Walt also worried about how people got fatigued in large and crowded environments. So, he studied pathways, traffic flow, and entrances and exits at places like fairs, circuses, carnivals, national parks, museums, and even the streets of New York City.
Studying these led to Walt’s first break from traditional amusement parks: the single entrance. Amusement park operators argued this would create congestion, but Walt wanted visitors to experience a cohesive “story”—like walking through scenes of a movie.
Another new idea in Walt’s design was the central “hub,” that led to the park’s four realms, or lands, like spokes of a wheel. Walt felt that this oriented people and saved steps. Check out the circular hub in front of the castle on this map.
Disneyland cup & saucer set, 1955-1960. THF 150182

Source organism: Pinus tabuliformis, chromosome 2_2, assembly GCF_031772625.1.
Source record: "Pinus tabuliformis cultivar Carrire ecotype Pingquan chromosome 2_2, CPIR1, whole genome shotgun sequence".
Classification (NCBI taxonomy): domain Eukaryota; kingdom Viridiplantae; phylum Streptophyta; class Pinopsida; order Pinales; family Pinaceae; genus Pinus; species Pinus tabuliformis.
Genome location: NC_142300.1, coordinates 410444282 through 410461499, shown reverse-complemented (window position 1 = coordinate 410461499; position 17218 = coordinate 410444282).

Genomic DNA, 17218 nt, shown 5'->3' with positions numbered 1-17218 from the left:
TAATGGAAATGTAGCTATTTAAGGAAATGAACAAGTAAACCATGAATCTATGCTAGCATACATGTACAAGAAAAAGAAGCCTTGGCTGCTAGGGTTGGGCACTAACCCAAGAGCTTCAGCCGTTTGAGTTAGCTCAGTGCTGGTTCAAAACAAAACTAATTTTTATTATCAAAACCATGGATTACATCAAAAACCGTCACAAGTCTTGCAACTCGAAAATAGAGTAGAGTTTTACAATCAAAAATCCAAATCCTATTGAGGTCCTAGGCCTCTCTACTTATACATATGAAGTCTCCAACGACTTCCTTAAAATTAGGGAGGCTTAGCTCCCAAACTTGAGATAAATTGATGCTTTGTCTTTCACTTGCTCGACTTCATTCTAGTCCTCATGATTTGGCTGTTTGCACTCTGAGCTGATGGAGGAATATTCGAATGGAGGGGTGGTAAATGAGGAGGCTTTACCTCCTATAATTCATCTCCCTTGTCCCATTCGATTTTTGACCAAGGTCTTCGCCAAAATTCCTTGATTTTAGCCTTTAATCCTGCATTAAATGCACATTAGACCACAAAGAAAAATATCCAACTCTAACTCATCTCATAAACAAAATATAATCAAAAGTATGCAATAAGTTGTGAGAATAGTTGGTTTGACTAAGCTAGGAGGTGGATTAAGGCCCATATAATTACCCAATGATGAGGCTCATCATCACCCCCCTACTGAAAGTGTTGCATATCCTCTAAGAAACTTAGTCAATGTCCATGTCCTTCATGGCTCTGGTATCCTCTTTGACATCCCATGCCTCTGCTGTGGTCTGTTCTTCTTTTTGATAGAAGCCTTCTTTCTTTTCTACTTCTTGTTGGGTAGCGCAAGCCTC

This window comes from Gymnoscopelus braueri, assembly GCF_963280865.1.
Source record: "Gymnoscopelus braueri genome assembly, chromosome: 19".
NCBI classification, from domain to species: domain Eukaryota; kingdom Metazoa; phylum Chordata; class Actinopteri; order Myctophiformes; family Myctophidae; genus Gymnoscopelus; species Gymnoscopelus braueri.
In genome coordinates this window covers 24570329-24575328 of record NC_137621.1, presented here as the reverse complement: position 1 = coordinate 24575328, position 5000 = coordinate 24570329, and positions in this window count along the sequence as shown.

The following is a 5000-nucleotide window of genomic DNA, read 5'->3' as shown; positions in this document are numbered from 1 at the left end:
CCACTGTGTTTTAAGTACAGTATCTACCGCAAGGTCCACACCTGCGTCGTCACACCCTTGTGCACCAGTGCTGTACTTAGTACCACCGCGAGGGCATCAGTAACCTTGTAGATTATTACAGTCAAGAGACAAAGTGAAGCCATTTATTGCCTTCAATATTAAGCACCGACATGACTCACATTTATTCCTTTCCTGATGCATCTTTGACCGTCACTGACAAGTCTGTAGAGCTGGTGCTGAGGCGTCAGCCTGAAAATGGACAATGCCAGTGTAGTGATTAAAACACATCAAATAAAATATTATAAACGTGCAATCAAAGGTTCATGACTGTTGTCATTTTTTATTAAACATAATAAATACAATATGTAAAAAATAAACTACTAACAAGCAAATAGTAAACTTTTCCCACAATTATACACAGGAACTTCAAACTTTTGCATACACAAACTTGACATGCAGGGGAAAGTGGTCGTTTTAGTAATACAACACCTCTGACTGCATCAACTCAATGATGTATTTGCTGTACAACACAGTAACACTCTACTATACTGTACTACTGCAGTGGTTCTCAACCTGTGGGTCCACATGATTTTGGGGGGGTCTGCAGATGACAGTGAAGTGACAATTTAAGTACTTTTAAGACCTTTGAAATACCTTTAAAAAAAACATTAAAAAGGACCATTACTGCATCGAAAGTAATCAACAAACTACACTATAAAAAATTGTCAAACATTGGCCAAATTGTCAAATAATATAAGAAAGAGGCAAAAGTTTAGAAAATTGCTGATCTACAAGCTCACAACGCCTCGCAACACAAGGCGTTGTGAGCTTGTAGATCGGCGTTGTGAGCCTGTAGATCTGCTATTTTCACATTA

A third rule-challenging idea in Walt’s plan was the attractor, or “weenie” for each land—in other words, an eye-catching central feature that drew people toward a goal. The main attractor was, of course, Sleeping Beauty Castle.
To establish cohesive stories for each land, Walt insisted that the elements in them fit harmoniously together—from buildings to signs to trash cans. This idea—later called “theming”—was Walt’s greatest and most unique contribution.
DISNEY INSIDER TRIVIA: Which came first, Disneyland the park, or Disneyland the TV show?
ANSWER: To build his park, Walt lacked one important thing—money! So, he took a risk on the new medium of TV. While most Hollywood moviemakers saw TV as a fad or as the competition, Walt saw it as “my way of going direct to the public.” Disneyland the TV show premiered October 27, 1954—with weekly features relating to one of the four lands and glimpses of Disneyland the park being built.
Disneyland, the park, opened July 17, 1955, to special guests and the media. So many things went wrong that day that it came to be called “Black Sunday.” But Walt was determined to fix the glitches and soon turned things around.
Walt Disney World Magic Kingdom guidebook, 1988. THF 134722
Today, themed environments from theme parks to restaurants to retail stores owe a debt to Walt Disney. Sadly, Walt Disney passed away in 1966. It was his brother Roy who made Walt Disney World in Florida a reality, beginning with Magic Kingdom in 1971.